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Abbot Ridge hike in Glacier National Park, Canada

The hike to Abbott Ridge climbs into the alpine tundra of Glacier National Park in Canada and ends on a narrow ridge with views over glaciers.

Abbot Ridge hike in Glacier National Park, Canada
An absolutely top tour for fit hikers.

Key facts about hiking the Abbot Ridge hike in Glacier National Park, Canada

-Factor: ♡♡♡♡♡

Walking time : 7:30h

Altitude : 1,233 m up and down

Length : 16.9 km

Accessible by public transport? No

GPS data: I have uploaded the GPS data for the hike to the Outdoor Active website

Starting point: Illecillewaet Campground

Safety note: Canada is a bear country. In my blog post "Safe hiking and camping in bear country Canada" you will find tips on how to avoid the bear and how to behave if you do encounter him.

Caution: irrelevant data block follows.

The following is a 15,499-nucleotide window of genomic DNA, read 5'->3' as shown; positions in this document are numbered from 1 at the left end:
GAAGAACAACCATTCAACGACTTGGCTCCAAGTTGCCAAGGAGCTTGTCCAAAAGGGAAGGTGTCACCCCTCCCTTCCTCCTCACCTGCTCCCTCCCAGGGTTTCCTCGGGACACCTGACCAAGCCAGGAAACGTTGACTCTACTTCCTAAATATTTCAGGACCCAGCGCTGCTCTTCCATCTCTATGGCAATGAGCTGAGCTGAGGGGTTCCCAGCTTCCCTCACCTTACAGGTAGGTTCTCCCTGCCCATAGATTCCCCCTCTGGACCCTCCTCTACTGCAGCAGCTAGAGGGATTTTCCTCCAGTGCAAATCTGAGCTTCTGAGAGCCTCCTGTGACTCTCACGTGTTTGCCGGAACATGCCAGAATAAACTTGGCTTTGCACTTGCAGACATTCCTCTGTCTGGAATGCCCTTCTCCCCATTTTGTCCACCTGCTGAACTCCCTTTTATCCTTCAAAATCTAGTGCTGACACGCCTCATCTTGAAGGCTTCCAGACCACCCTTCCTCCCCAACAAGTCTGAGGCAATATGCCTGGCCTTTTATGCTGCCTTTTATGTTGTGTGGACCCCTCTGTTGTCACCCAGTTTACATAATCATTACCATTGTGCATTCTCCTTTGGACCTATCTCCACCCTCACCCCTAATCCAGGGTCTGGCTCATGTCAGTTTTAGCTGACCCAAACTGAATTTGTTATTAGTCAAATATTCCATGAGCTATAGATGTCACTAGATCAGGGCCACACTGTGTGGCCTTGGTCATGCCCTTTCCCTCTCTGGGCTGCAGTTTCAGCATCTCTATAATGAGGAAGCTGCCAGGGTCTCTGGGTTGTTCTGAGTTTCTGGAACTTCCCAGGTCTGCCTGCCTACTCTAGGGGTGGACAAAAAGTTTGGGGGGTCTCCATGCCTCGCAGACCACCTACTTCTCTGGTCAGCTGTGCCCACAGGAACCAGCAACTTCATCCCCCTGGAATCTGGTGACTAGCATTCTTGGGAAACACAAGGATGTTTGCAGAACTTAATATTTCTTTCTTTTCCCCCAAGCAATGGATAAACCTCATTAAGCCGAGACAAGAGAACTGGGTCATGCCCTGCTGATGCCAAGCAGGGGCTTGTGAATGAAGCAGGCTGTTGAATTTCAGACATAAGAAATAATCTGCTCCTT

Further information and links: On the Parcs Canada website you will find all the information you need about Glacier National Park.



Glacier National Park is wild, wild nature, wild landscape, wild weather...

... As soon as you climb above the tree line, all you see are huge glaciers and boulders that look as if giants were playing stone throwing, dominoes or wooden blocks. This wildness is underlined by the fact that there is relatively little going on. Even in the peak hiking season at the end of June, I have the trail to myself most of the time.

Maybe it's because the hike to Abbot Ridge in Glacier National Park, Canada is quite challenging. 1100 meters of elevation gain, most of it steep uphill, snowfields to cross on steep slopes, and minor climbing sections depending on how far you venture up Abbot Ridge. And all of this over a distance of 16 kilometers.